Pauli Systems Blog

Rob Portil

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Time for a New Paint Stripping System?

Posted by Rob Portil on Wed, Dec 12, 2012 @ 07:56 AM

Considering a new system?  The following 6 fundamental sub systems will help you understand the basic fundamentals of most dry stripping systems.

All Dry Paint Stripping Facilities (DPSF) consist of the following sub-systems:

  • Enclosure: Enclosures fall into four general size categories:
    • Very large, sized to fit an entire aircraft or railroad car.
    • Large, generally known as a blast room, into which both Operator and work piece enter.  The blast room enclosure is sized to fit the work piece.  A popular size is 15’ wide by 12’ high by 20’ long.
    • Medium, with a cabinet sized enclosure into which a work piece is placed while an Operator stands or sits outside, arms and hands in gloves while manipulating the nozzle. A popular size is 5’ wide by 4’ deep by 3’ high.
    • Small, dust-free vacuum-return closed-cycle equipment in which the blast nozzle is surrounded by a vacuum return chamber that collects the blast media at the point of impact. The collection device surrounding the blast nozzle varies in size from a man’s fist to a hard bound book.
    • An enclosure that is well lit and ventilated increases Operator productivity by illuminating the work piece and removing dust from the working environment.
  • Recovery: The recovery sub-system, usually pneumatic, collects spent media and debris and transfers it from the enclosure to the reclaim system. 
  • Reclaim: The reclaim sub-system treats spent blast media and removes debris to make it suitable for re-use. An effective reclaim system is important to the economics of a dry paint stripping systems by ensuring every pound of stripping media is recycled the maximum number of times. 
  • Stripping/Blast Cleaning: The stripping/blast cleaning sub-system accepts particles of clean media from the reclaimer and accelerates them against the surface to be cleaned or stripped. The working force is accomplished by the use of compressed air in a converging-diverging venturi nozzle, a device that accelerates air to supersonic speeds and media particles to sub-sonic speeds.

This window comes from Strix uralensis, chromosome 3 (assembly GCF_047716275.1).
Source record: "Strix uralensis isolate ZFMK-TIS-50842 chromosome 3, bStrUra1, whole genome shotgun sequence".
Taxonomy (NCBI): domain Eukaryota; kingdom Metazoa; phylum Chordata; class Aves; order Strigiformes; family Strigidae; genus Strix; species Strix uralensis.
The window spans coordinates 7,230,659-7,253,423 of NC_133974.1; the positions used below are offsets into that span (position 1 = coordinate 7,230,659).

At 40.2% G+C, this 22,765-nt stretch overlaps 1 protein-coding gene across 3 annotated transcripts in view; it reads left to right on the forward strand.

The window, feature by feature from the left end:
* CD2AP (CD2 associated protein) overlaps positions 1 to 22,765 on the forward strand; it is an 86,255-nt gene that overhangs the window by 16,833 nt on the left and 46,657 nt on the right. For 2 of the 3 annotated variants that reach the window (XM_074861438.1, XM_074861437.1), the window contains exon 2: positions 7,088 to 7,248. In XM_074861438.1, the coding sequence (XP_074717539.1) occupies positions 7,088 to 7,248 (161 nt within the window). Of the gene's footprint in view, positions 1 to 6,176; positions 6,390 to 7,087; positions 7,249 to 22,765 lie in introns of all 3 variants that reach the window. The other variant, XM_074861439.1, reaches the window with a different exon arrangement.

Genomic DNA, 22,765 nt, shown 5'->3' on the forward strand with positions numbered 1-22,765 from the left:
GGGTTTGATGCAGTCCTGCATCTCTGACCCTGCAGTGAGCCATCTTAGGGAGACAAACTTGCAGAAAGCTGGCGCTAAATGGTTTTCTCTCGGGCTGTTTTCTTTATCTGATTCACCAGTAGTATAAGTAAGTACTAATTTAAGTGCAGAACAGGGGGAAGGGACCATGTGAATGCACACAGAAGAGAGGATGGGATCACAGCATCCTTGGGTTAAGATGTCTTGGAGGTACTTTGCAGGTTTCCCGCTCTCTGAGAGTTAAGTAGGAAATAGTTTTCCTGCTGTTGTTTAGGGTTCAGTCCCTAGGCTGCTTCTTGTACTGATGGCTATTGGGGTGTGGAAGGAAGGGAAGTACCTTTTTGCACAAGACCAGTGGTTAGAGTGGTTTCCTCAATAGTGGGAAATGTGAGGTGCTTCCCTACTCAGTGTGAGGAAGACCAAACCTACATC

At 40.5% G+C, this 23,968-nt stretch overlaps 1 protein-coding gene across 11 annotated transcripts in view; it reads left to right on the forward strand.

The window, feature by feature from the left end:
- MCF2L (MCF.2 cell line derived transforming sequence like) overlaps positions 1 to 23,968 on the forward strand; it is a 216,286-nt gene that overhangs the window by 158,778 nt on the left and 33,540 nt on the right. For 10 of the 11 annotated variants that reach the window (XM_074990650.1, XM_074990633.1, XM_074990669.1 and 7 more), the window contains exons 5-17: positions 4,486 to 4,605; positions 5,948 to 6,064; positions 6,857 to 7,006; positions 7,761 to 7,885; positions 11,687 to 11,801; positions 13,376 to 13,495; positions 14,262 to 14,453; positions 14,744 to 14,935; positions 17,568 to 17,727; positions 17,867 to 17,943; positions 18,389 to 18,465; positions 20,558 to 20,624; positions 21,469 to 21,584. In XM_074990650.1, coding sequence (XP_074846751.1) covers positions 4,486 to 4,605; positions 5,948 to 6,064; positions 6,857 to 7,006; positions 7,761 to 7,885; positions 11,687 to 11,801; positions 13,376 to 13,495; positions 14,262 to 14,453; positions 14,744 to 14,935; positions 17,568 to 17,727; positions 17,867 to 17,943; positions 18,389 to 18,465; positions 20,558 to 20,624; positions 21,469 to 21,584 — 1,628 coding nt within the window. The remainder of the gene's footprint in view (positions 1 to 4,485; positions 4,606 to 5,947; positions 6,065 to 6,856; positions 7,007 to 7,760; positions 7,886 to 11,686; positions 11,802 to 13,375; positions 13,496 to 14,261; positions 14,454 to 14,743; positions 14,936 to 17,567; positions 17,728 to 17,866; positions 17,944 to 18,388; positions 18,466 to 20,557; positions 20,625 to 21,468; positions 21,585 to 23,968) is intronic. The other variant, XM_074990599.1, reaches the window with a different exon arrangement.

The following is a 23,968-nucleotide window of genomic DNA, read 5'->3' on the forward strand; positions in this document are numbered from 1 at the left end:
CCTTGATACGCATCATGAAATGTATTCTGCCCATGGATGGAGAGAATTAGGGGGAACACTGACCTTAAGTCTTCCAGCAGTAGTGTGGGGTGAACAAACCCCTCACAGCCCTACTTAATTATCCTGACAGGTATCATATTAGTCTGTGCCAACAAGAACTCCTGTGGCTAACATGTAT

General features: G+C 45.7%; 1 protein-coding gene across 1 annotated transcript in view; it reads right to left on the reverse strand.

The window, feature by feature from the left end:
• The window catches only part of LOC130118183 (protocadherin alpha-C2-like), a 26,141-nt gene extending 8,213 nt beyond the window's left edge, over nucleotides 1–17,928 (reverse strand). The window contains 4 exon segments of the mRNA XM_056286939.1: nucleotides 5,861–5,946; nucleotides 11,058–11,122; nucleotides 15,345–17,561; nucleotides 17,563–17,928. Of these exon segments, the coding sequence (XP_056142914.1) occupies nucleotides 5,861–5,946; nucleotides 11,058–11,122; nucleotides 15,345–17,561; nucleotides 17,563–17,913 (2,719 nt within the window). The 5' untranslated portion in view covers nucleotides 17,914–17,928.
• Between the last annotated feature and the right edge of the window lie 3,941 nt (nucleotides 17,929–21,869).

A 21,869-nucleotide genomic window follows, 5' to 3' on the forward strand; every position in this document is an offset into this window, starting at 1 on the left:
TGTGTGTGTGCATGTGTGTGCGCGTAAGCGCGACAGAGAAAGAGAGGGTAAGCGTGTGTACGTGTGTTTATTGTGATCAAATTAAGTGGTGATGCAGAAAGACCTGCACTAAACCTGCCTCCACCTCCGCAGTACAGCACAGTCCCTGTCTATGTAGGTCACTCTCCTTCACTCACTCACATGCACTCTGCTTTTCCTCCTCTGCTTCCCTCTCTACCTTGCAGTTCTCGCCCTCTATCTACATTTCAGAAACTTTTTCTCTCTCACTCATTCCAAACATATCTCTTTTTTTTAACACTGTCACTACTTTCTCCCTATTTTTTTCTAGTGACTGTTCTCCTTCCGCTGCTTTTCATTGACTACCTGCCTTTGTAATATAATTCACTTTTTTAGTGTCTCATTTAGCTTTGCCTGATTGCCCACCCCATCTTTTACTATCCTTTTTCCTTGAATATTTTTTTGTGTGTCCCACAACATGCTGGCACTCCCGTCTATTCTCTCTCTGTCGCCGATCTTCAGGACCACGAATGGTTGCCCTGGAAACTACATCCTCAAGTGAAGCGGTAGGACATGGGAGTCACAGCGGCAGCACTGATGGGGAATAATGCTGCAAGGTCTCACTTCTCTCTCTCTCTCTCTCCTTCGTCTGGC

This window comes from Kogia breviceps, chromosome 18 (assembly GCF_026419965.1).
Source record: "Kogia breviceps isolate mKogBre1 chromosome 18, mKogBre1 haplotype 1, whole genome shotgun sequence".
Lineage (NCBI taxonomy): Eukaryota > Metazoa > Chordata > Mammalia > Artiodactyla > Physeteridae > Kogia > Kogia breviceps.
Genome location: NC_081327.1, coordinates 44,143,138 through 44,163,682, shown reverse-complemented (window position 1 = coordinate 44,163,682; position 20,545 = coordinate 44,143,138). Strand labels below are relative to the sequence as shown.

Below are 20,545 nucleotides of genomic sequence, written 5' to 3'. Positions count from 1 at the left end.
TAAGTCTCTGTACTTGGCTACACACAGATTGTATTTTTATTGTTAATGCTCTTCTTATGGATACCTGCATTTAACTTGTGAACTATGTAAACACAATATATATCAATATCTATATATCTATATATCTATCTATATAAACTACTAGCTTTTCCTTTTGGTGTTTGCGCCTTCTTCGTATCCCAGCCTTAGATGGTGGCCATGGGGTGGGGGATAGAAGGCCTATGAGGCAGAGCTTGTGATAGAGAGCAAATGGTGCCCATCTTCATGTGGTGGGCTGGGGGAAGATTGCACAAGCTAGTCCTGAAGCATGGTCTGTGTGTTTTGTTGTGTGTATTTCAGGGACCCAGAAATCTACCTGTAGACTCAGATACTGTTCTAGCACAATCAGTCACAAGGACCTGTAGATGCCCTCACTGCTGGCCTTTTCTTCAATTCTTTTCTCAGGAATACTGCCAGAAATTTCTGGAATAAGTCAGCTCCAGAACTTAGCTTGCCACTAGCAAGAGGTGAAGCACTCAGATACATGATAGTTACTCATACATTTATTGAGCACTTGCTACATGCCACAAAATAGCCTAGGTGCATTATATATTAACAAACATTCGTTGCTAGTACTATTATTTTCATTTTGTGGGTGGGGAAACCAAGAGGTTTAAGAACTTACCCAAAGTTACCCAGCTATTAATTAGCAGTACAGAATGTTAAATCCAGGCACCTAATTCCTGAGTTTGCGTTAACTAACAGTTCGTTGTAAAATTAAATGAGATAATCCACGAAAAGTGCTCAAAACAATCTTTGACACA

• Ventilation of Enclosure: The ventilation sub-system circulates air through the stripping/cleaning enclosure, thus ensuring good operator visibility.
  • Operator Safety Equipment: Each operator is supported by a NIOSH approved breathing air safety helmet and clothing.

Not mechanical systems or sub-systems, but vitally important are well trained Operators and a regular preventive maintenance program.

Future blogs will describe details of each system, and how the right equipment and Operator training will maximize an operation's ROI.



Tags: paint stripping systems

Groundbreaking Court Decision after being Exposed to Chemical Paint Strippers.

Posted by Rob Portil on Sun, Nov 18, 2012 @ 08:12 PM

Royal Air Force Corporal wins groundbreaking court decision against the UK MoD after being exposed to chemical paint strippers.

An RAF Corporal who was left with a devastating degenerative neurological condition after he was exposed to dangerous toxins while working in ‘Victorian conditions’ has won a groundbreaking decision after the Court of Appeal dismissed the Ministry of Defence’s case.

Shaun Wood, 52, from Northallerton, was diagnosed with Multiple System Atrophy-P (MSAP), a Parkinsonian condition that affects the nervous system, after exposure to a lethal cocktail of solvents as a painter and finisher at RAF sites across the world.

There is no cure for the condition, which has left him needing to use a wheelchair.
Today (Thursday, July 7, 2011) the Court of Appeal dismissed an appeal by the MoD bringing to an end Mr Wood’s 18-year-battle for justice. It ruled that on the evidence presented – which was not rebutted by the MoD – that there was in legal terms a “probable connection” between heavy solvent exposure and neurological damage.

The decision paves the way for other people who develop neurological conditions in similar circumstances to pursue compensation.

His job involved painting aircraft and motor vehicles.

Shaun, whose father served as a Lancaster Bomber Navigator in the Second World War, joined the military from school in 1975 signing up as a painter and finisher in the belief it would provide him with an interesting career, which would lead onto further employment opportunities after he was discharged.

He worked in RAF sites across the UK and abroad, including RAF Abingdon, RAF Bruggen and RAF Leeming.

Mr Wood’s job involved painting aircraft and motor vehicles and through that exposure to solvents, now banned by the European Union for consumer use as known carcinogens (including trichloroethylene and dichloromethane), for sometimes in excess of 12 hours a day - particularly in the lead up to the first Gulf War - he contracted his illness.

At the time he had no idea the exposure to the cocktail of chemicals would damage his health in the long term.

Protect your work force by using the safe and efficient Pauli Systems dry media paint removal method utilizing starch and plastic grit. Eliminate hazardous waste considerations from your paint stripping operation.

Tags: solvents